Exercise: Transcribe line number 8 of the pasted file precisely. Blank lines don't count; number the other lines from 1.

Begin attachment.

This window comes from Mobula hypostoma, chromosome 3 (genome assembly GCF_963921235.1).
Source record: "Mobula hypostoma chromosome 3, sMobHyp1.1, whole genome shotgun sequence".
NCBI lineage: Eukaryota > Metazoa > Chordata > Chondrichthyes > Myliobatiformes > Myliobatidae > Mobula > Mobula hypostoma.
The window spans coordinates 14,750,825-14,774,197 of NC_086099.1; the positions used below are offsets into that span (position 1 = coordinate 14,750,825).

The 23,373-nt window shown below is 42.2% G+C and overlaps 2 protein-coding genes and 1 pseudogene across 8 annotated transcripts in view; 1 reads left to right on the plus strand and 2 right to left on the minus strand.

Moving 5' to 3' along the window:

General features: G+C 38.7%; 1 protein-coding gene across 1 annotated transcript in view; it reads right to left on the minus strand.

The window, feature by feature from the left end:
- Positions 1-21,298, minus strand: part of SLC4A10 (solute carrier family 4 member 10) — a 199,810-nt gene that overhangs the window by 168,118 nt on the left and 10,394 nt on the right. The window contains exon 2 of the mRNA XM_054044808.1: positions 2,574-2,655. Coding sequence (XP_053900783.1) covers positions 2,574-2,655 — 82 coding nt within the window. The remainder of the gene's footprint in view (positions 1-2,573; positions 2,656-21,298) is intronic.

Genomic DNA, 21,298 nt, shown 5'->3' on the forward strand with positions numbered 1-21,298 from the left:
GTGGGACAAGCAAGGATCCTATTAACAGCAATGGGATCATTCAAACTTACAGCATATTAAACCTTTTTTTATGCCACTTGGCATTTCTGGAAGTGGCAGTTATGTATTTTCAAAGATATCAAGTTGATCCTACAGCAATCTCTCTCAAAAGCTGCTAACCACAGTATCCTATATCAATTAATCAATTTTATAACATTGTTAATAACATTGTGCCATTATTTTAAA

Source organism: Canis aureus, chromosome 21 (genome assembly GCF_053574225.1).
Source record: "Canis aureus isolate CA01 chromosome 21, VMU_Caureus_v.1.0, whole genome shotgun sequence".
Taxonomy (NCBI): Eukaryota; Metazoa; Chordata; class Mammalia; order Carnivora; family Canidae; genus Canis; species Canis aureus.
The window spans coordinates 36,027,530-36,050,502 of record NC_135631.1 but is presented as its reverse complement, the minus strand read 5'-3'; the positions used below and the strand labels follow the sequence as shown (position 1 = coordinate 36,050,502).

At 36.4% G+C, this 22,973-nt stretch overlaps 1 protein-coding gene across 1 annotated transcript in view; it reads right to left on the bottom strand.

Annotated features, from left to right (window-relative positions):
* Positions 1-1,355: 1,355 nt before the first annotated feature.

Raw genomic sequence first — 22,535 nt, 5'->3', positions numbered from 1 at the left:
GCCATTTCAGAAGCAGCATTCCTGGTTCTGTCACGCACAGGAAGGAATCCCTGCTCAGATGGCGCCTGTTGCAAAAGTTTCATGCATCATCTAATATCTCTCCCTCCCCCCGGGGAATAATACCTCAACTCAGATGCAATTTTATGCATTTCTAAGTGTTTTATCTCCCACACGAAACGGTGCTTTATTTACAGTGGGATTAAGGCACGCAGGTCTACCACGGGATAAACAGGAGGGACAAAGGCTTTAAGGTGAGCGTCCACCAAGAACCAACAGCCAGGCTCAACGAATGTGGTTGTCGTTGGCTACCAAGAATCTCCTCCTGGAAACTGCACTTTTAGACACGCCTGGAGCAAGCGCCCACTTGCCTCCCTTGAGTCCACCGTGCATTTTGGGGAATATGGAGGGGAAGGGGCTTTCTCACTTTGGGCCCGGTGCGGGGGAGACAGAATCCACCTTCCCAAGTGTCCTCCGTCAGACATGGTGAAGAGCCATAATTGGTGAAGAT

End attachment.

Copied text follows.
The window, feature by feature from the left end: